Spatial Genetic Structure of Long-tailed Ducks (<i>Clangula hyemalis</i>) among Alaskan, Canadian, and Russian Breeding Populations + Supplementary Appendix Tables S1 and S2 (See Article Tools)

  • Robert E. Wilson
  • Judy R. Gust
  • Margaret R. Petersen
  • Sandra L. Talbot
Keywords: Clangula hyemalis, Long-tailed Duck, philopatry, population genetic structure

Abstract

Arctic ecosystems are changing at an unprecedented rate. How Arctic species are able to respond to such environmental change is partially dependent on the connections between local and broadly distributed populations. For species like the Long-tailed Duck (Clangula hyemalis), we have limited telemetry and band-recovery information from which to infer population structure and migratory connectivity; however, genetic analyses can offer additional insights. To examine population structure in the Long-tailed Duck, we characterized variation at mtDNA control region and microsatellite loci among four breeding areas in Alaska, Canada, and Russia. We observed significant differences in the variance of mtDNA haplotype frequencies between the Yukon-Kuskokwim Delta (YKD) and the three Arctic locations (Arctic Coastal Plain in Alaska, eastern Siberia, and central Canadian Arctic). However, like most sea duck genetic assessments, our study found no evidence of population structure based on autosomal microsatellite loci. Long-tailed Ducks use multiple wintering areas where pair formation occurs with some populations using both the Pacific and Atlantic Oceans. This situation provides a greater opportunity for admixture across breeding locales, which would likely homogenize the nuclear genome even in the presence of female philopatry. The observed mtDNA differentiation was largely due to the presence of two divergent clades: (A) a clade showing signs of admixture among all breeding locales and (B) a clade primarily composed of YKD samples. We hypothesize that the pattern of mtDNA differentiation reflects some degree of philopatry to the YKD and isolation of two refugial populations with subsequent expansion and admixture. We recommend additional genetic assessments throughout the circumpolar range of Long-tailed Ducks to further quantify aspects of genetic diversity and migratory connectivity in this species.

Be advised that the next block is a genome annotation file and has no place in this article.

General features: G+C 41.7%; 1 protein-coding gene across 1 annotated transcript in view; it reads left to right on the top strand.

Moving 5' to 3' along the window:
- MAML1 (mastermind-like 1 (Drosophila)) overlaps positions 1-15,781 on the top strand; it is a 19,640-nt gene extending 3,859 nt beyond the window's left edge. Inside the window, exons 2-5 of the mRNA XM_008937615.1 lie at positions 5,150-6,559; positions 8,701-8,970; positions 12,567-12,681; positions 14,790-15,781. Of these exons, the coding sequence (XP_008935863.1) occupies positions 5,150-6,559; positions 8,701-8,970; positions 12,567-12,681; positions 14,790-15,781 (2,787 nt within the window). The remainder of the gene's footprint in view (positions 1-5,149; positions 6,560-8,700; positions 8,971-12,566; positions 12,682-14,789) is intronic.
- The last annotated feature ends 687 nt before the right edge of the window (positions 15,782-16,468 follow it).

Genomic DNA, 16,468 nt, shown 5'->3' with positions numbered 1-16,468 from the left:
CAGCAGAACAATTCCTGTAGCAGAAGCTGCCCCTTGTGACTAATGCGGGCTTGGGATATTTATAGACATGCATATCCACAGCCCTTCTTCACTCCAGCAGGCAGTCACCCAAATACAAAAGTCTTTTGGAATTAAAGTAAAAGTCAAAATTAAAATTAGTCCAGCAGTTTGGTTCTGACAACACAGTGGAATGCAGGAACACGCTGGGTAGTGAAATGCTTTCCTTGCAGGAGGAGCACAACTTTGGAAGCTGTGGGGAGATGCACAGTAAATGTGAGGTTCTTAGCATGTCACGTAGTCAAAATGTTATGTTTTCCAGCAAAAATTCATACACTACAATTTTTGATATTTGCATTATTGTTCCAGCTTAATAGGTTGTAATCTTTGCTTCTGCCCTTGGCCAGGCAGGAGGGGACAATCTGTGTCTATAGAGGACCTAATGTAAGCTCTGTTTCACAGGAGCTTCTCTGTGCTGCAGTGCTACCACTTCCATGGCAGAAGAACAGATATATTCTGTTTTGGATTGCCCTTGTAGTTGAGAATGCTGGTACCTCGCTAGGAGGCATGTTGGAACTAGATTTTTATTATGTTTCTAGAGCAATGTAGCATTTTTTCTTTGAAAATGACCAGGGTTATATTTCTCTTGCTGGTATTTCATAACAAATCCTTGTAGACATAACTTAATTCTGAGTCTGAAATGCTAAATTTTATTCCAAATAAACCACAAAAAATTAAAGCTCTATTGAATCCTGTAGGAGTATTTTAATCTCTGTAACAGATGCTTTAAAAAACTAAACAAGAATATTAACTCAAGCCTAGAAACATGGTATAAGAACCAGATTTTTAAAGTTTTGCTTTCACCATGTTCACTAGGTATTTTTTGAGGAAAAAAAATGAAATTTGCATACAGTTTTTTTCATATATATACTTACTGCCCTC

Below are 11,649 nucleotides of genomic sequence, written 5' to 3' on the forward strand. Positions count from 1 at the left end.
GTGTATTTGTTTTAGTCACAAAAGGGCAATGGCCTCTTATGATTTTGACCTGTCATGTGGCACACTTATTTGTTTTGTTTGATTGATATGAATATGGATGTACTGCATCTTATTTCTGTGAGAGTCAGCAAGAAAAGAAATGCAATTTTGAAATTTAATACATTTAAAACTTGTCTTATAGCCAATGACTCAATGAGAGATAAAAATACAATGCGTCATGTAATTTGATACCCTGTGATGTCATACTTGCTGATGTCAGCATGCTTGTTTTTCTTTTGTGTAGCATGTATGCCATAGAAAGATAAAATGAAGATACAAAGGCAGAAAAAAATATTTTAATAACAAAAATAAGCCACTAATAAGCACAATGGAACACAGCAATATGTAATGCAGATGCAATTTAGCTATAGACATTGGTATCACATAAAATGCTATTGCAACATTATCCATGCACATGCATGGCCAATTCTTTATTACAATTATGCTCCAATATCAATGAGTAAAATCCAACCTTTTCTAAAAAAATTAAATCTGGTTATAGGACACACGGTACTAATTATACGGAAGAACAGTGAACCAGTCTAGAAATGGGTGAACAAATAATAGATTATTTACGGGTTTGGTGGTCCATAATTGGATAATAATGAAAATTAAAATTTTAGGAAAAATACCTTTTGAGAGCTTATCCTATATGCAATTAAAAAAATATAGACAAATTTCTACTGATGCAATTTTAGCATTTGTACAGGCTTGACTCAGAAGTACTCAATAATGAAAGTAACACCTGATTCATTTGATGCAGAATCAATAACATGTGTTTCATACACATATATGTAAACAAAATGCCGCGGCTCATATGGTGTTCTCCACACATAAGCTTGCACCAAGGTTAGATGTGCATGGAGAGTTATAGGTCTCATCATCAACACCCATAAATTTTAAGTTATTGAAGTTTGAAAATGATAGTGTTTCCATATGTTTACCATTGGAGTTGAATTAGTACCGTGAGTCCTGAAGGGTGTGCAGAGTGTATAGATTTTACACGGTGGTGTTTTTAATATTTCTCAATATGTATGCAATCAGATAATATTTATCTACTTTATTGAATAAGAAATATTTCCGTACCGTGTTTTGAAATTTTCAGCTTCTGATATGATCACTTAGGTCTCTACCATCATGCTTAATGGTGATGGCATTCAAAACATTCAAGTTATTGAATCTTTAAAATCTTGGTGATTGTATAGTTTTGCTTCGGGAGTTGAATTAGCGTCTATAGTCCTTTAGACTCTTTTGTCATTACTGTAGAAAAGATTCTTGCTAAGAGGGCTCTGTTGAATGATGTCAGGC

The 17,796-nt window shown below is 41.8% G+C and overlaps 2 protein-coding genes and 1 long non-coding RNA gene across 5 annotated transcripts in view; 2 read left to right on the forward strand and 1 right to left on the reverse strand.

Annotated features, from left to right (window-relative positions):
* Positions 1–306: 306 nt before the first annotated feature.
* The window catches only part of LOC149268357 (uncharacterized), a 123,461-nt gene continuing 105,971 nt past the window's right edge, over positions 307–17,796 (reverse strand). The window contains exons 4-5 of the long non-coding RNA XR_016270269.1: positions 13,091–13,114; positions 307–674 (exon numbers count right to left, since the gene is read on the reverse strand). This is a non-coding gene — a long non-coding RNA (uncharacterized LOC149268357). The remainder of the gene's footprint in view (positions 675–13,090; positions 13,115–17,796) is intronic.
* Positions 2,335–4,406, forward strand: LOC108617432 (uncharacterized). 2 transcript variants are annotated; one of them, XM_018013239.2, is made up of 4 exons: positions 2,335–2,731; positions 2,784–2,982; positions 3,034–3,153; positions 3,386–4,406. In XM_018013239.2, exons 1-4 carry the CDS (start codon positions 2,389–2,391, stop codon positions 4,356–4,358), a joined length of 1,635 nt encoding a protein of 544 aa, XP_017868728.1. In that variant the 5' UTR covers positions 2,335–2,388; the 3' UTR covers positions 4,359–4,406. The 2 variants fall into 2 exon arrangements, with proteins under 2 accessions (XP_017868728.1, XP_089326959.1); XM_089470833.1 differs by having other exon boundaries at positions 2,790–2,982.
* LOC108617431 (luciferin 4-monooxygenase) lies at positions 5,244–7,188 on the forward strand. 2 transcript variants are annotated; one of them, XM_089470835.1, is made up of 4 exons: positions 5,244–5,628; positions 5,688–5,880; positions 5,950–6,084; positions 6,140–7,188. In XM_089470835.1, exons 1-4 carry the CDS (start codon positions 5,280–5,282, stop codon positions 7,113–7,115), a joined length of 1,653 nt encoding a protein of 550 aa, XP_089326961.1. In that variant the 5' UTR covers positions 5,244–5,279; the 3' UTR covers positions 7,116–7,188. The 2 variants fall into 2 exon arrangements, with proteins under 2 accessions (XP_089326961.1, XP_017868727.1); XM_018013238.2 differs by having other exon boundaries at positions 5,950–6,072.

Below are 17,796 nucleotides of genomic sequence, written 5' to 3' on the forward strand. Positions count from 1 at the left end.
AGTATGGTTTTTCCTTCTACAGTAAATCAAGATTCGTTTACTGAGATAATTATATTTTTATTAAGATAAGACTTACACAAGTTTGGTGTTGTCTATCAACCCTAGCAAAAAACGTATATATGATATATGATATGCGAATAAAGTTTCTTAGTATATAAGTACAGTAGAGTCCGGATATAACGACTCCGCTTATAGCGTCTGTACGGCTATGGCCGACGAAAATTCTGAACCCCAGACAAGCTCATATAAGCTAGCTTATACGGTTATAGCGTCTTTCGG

Published
2016-03-01